If I were to synthesize all those insights down, it would be that fundamentally, PRISM track opened my mind towards the entire landscape of venture capital.

Austin Mejia, third from left, at a birthday party in Philadelphia in June 2021. Courtesy of Austin Mejia.

How has your view of VC changed this summer?

From an outside perspective, it’s easy to feel like venture capital is a black box. Pitch decks go in, and 0.05% of decks come out with a deal. You have no idea of what goes in between.

PRISM gave this peek behind the lid of the box where you understand what these VCs are looking for — great business fundamentals, a big enough market size, a good team and some amount of traction. That’s what it’s all about. If you have four of those (plus a free Canva account to make a nice pitch deck) you’re 95% of the way. That isn’t apparent to someone on the outside. It takes a lot of conversations with VCs and looking at enough decks to pattern match. Everything else, like the number of pitch competitions you’ve been in and retweets you get on social media, is tangential.

What do you like about social impact businesses?

The traditional path for doing good used to be founding a nonprofit, but nonprofits are highly unsustainable. There’s a lot of studies that have demonstrated starting a nonprofit and then running out of funding can cause more harm than good because communities become dependent on them. By creating a for-profit, you ensure some amount of stability that charities can never achieve.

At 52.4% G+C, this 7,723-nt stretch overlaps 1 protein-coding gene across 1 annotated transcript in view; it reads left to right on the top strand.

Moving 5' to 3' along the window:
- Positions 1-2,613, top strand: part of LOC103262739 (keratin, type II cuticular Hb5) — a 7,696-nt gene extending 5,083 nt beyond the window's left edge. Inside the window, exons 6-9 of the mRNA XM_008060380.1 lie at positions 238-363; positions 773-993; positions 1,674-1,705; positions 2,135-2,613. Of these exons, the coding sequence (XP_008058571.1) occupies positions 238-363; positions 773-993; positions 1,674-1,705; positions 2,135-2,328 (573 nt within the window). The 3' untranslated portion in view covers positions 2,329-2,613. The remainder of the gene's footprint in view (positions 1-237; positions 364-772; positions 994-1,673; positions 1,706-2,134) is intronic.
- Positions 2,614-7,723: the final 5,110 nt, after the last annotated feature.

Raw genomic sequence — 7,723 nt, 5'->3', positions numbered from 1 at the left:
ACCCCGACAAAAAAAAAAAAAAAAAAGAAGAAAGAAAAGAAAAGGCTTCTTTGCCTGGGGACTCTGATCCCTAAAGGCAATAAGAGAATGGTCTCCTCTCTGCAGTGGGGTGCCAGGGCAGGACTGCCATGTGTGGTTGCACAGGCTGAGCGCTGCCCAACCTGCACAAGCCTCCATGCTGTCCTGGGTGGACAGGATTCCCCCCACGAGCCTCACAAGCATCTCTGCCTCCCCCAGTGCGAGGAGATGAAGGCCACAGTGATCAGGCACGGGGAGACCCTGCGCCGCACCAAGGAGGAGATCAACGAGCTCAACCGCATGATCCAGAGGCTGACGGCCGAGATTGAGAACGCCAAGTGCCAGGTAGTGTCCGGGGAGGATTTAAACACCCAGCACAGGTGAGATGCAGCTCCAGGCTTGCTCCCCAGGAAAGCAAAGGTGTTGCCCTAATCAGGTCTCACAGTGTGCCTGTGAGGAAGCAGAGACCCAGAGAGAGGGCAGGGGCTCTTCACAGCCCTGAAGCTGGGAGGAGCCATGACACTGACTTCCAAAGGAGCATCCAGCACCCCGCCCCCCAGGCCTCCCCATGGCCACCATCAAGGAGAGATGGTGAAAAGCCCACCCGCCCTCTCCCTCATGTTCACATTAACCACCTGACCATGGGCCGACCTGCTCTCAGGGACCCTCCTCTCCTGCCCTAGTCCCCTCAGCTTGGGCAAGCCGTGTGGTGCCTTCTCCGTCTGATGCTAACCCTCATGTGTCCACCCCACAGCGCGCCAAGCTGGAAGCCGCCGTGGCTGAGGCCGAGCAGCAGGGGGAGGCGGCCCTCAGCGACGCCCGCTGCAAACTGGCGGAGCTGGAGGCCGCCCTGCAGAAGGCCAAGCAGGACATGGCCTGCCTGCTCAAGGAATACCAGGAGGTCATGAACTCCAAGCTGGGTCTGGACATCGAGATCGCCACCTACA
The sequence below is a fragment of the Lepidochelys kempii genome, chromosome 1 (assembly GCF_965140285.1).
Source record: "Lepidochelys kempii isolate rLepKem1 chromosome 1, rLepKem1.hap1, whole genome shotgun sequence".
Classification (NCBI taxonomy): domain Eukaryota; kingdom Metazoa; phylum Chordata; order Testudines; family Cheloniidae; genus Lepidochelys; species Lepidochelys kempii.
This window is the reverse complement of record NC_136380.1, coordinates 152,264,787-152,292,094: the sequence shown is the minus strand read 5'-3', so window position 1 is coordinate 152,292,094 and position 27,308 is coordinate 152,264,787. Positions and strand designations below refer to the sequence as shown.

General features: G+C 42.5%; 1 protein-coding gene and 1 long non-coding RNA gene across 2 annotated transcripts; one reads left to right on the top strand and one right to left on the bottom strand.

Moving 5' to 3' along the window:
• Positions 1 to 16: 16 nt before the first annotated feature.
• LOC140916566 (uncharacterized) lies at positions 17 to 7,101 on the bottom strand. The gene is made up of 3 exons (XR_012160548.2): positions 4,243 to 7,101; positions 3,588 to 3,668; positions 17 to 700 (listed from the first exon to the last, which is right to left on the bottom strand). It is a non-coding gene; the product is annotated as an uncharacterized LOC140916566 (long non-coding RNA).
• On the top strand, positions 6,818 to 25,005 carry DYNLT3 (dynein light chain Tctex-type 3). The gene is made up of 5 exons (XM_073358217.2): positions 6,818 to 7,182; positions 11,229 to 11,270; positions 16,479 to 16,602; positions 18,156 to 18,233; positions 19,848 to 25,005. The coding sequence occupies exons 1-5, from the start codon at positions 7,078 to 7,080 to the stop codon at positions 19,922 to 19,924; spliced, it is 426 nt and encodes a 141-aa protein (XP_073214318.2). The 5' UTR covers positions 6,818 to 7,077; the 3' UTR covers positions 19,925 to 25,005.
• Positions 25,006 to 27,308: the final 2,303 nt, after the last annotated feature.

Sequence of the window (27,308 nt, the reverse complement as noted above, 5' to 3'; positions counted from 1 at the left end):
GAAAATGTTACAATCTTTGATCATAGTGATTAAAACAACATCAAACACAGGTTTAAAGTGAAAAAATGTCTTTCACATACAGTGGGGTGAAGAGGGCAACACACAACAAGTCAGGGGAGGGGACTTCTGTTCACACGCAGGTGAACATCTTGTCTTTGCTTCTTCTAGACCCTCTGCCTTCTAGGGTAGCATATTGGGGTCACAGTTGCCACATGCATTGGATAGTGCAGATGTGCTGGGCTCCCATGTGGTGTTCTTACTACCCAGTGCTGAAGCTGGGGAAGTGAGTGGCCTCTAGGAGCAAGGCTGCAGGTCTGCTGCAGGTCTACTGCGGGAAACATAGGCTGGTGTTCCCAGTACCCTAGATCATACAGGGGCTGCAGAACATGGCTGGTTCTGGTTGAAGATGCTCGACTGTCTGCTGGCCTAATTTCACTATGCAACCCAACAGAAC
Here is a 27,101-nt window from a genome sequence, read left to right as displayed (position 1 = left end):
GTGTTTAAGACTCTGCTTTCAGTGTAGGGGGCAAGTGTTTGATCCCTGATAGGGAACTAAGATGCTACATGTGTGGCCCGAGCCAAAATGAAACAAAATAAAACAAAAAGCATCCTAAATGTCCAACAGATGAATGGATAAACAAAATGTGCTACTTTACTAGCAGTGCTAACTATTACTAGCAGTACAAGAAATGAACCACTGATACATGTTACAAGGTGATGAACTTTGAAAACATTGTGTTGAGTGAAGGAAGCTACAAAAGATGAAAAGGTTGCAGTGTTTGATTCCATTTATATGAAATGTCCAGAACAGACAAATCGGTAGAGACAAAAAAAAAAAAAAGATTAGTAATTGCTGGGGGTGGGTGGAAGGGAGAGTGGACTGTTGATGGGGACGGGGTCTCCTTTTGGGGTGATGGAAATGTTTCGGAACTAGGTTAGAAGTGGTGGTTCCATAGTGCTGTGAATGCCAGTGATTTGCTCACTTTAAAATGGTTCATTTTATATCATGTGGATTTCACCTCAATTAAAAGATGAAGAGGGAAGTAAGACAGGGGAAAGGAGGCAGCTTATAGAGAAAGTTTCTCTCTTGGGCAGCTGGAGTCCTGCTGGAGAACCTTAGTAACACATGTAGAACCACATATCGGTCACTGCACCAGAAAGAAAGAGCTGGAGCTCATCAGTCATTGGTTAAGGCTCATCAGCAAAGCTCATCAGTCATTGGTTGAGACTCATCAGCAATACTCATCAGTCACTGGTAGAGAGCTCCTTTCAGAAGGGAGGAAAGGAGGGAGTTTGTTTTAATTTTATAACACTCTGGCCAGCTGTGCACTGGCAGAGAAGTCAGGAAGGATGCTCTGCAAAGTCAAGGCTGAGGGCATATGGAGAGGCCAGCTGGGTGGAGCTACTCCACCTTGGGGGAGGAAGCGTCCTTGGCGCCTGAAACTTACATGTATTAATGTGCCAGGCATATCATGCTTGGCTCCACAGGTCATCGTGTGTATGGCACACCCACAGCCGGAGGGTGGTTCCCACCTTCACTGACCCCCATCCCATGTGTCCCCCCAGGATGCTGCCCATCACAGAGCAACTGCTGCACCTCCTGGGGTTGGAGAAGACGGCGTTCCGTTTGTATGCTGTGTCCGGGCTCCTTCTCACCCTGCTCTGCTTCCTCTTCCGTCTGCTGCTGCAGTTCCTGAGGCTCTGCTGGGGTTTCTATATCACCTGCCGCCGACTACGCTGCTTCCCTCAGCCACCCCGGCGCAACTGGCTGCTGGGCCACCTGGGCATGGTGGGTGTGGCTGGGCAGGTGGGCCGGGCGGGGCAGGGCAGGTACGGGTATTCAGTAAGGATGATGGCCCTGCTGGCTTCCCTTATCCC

Not only that, but it’s really good business to be a founder trying to solve a social problem. Consumers are increasingly wanting to see a social impact in companies. You’re getting access to phenomenal talent demanding it from their employers, and you’re accessing opportunities and venues of marketing, promotion, and networking that you don’t otherwise get.

I’ve had this experience in building my Chrome extension Donera where I talk about the company with people, and they’re volunteering themselves to join. Every hire I’ve made through the startup has been me talking about the idea with other people and them saying, “How do I get involved?”

Austin Mejia at a volcano state national park in Hawaii in May 2021. Courtesy of Austin Mejia.

During the pandemic, why did you get into cooking?

My pandemic hobby is cooking. There are very few skills that have such immediate payoff; it’s a high utility skill because we eat multiple times a day, every single day. And once you get good enough at cooking, you gain a better appreciation for the food you eat and how difficult it is to make a perfect piece of seasoned chicken.

My go-to dish has been blackened Cajun salmon with spicy broccoli and the best roasted potatoes you’ve ever had. It’s like an oven baked potato with the texture and consistency of a french fry.

If you think about someone who picks up painting, you have to paint for years before you make something good enough, but it takes three tries for a recipe before you make it good enough where you’re like, “This is nice, and I’ll make this for myself.”